Gender Equality in Development Cooperation

Gender Equality in Development Cooperation  

Gender Equality is getting more and more attention worldwide and we can now celebrate the fact that there is a specific goal among the new Sustainable Development Goals, number five, devoted to gender equality: Achieve gender equality and empower all women and girls.

To highlight the importance of gender equality in development cooperation and to inspire us to achieve more, we have asked some of our partner organisations to write about how they work with gender equality. Thank you very much for sharing your insights and stories.

Gender equality has long been a prioritized issue in Swedish development cooperation, permeating all interventions. This is because all people have the same rights but also because when gender equality increases, poverty is reduced. And now, as you might have heard, Sweden is the first country in the world to pursue a feminist foreign policy.

I hope you will enjoy reading this circular and I look forward to continuing working with all of you for a more gender equal world.

Anne-Charlotte Malm
Head of Development Cooperation Section
Embassy of Sweden in Bangkok, Thailand


A feminist government

Sweden has the first feminist government in the world. The focus is on gender equality, both in national and international work.

Women and men must have equal power to shape society and their own lives. Ultimately it is a question of human rights, democracy and justice.

Ensuring that women and girls can enjoy their fundamental human rights is both a duty within the framework of our international commitments, and a prerequisite for Sweden's broader foreign policy goals on development, democracy, peace and security.

Read more about the world's first feminist government and feminist foreign policy here.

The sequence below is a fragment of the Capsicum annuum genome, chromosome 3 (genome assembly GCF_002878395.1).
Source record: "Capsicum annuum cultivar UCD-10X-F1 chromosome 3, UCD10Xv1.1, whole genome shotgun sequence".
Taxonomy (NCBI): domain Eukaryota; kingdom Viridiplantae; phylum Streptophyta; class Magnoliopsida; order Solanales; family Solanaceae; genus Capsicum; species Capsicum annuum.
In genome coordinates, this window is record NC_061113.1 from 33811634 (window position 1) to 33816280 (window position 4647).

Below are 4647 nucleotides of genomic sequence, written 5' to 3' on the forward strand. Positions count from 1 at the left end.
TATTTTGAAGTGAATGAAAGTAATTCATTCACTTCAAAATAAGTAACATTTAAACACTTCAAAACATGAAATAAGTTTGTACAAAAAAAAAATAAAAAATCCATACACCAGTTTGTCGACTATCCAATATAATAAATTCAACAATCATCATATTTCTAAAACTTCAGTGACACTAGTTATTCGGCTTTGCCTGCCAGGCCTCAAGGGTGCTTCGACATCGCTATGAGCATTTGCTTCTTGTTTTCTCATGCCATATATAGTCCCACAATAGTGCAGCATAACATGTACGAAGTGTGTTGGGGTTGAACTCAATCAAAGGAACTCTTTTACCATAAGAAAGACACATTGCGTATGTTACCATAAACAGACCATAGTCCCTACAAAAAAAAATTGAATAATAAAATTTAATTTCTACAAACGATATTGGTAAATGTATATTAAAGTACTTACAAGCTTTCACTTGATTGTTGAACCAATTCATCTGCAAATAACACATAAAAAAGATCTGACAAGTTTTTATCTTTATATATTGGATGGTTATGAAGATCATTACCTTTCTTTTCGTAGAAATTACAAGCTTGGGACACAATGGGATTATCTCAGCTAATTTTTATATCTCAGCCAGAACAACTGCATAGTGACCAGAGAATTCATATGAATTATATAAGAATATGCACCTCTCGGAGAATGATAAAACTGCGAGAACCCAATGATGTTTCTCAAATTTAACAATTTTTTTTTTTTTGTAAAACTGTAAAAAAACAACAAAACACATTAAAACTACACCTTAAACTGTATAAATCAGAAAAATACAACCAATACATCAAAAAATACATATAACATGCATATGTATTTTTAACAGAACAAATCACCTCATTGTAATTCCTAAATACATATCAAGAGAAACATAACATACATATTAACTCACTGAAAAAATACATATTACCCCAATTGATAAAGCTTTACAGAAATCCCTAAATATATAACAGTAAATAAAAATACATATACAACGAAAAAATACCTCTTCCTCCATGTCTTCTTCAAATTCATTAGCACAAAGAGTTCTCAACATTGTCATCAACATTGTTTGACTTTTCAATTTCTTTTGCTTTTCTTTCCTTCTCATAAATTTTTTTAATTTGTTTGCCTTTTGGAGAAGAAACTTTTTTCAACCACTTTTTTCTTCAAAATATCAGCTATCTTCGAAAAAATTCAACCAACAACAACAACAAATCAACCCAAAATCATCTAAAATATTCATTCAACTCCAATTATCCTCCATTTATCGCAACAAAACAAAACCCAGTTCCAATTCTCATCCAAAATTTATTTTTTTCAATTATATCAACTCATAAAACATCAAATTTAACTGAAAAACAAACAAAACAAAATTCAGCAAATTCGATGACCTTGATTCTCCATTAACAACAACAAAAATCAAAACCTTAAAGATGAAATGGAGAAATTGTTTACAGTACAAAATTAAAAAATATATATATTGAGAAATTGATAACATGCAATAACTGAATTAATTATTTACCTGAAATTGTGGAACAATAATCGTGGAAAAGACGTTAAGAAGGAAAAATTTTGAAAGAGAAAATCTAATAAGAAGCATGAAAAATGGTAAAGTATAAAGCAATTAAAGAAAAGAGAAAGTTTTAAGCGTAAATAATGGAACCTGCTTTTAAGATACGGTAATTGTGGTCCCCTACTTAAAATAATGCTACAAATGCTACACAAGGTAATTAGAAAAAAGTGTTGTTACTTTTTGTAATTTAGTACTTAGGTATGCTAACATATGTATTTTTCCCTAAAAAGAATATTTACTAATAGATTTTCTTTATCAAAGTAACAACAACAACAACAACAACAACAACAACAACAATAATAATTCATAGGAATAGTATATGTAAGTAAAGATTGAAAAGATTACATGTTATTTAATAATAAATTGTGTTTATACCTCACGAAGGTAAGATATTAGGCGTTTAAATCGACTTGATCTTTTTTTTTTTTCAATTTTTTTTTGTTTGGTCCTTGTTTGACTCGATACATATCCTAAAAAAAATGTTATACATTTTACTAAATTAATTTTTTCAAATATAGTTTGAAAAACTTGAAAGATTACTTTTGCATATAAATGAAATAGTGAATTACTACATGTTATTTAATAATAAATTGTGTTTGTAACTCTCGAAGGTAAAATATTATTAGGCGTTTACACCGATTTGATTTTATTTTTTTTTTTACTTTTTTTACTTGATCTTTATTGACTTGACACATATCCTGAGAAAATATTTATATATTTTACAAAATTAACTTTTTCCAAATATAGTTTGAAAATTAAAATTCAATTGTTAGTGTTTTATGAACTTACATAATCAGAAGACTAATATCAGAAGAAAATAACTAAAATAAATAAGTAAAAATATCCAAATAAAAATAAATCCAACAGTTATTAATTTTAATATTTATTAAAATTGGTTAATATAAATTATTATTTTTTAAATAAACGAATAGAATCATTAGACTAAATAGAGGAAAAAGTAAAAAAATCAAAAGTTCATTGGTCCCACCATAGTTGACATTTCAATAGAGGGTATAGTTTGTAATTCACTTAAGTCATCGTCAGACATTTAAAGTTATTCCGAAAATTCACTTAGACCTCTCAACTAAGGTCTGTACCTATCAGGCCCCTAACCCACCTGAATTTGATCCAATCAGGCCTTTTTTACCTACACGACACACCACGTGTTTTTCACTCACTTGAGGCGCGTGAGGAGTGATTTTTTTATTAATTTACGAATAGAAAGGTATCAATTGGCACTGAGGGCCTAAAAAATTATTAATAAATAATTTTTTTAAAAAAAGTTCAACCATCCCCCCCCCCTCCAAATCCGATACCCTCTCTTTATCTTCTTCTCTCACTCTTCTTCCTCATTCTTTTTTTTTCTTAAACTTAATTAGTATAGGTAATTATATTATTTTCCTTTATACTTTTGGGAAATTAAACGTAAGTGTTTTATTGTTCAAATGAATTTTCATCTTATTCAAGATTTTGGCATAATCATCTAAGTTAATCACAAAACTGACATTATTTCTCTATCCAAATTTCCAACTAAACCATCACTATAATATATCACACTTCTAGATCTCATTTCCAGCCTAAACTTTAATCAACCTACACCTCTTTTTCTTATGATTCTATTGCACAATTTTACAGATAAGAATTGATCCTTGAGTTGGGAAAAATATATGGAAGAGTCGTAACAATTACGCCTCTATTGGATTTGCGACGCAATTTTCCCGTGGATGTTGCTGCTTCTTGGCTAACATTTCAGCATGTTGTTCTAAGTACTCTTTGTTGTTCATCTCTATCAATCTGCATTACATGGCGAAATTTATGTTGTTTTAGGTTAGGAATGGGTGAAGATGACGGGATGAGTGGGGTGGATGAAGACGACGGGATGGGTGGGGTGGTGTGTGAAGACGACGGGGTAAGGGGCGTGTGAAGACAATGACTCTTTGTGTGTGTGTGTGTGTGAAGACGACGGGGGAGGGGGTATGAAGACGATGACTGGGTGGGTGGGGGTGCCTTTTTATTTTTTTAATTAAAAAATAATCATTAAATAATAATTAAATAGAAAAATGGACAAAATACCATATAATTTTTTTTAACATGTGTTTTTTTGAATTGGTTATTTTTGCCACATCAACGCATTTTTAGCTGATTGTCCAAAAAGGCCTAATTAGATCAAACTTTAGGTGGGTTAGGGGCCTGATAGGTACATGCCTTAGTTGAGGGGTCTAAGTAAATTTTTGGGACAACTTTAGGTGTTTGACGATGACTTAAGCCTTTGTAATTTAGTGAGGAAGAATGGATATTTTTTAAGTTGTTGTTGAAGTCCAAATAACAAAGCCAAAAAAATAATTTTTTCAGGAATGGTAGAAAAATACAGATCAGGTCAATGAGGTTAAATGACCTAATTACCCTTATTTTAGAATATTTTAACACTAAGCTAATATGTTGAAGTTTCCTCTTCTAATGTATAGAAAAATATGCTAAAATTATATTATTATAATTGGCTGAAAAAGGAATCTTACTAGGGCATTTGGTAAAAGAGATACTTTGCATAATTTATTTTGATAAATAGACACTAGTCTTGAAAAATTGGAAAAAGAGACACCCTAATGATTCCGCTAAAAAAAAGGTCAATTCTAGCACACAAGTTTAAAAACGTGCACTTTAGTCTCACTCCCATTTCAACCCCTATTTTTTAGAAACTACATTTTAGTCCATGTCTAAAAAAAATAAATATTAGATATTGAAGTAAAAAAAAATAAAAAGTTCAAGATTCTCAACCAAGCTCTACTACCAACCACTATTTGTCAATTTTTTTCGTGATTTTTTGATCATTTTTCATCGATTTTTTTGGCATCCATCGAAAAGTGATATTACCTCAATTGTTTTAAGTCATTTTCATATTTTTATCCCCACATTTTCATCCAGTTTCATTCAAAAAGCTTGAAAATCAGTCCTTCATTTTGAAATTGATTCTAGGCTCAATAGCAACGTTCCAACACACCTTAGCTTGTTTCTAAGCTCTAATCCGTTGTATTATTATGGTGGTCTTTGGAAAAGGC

Building practical partnerships for change in the Asia Pacific

Asia Pacific Forum of National Human Rights Institutions (APF)

In recent years, national human rights institutions in the Asia Pacific region have been tackling some of the most serious violations of the human rights of women and girls. Promoting and protecting the rights of women and girls is a priority for all 22 national human rights institutions in the region that, together, make up the Asia Pacific Forum of National Human Rights Institutions (APF), the regional coordinating body.

Read more about Building practical partnership in the document on the right margin.


Feminist Participatory Action Research (FPAR) – An effective tool for empowering grassroots women

Asia Pacific Forum on Women, Law and Development (APWLD)

Since 2012 APWLD has supported 27 grassroots communities from 13 countries to build their capacity to document their experiences, concerns and demands using Feminist Participatory Action Research (FPAR). This unique method allows a local community or
organization to hire a young woman researcher to document evidence and use their findings to advocate for community solutions and build a local movement. Through APWLD they are able to engage in decision making processes at local,national and international levels.

Read more about FPAR in the document on the right margin.


Gender Mainstreaming: Building on the Past

The Field Alliance (TFA)